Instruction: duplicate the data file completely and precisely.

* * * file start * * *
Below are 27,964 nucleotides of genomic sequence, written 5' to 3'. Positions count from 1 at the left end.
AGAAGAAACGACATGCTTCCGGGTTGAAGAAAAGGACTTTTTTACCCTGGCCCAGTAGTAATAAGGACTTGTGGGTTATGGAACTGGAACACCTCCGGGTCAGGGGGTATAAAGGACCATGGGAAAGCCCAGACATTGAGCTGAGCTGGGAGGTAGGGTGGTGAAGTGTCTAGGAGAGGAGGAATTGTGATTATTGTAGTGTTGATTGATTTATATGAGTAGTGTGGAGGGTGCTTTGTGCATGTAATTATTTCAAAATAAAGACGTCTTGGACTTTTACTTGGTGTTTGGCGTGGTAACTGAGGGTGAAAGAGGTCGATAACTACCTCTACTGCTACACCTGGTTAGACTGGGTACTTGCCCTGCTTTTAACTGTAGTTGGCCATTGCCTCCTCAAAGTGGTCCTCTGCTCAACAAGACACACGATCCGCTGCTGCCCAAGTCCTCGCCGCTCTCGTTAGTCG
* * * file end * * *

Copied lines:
Below are 27,964 nucleotides of genomic sequence, written 5' to 3'. Positions count from 1 at the left end.
AGAAGAAACGACATGCTTCCGGGTTGAAGAAAAGGACTTTTTTACCCTGGCCCAGTAGTAATAAGGACTTGTGGGTTATGGAACTGGAACACCTCCGGGTCAGGGGGTATAAAGGACCATGGGAAAGCCCAGACATTGAGCTGAGCTGGGAGGTAGGGTGGTGAAGTGTCTAGGAGAGGAGGAATTGTGATTATTGTAGTGTTGATTGATTTATATGAGTAGTGTGGAGGGTGCTTTGTGCATGTAATTATTTCAAAATAAAGACGTCTTGGACTTTTACTTGGTGTTTGGCGTGGTAACTGAGGGTGAAAGAGGTCGATAACTACCTCTACTGCTACACCTGGTTAGACTGGGTACTTGCCCTGCTTTTAACTGTAGTTGGCCATTGCCTCCTCAAAGTGGTCCTCTGCTCAACAAGACACACGATCCGCTGCTGCCCAAGTCCTCGCCGCTCTCGTTAGTCG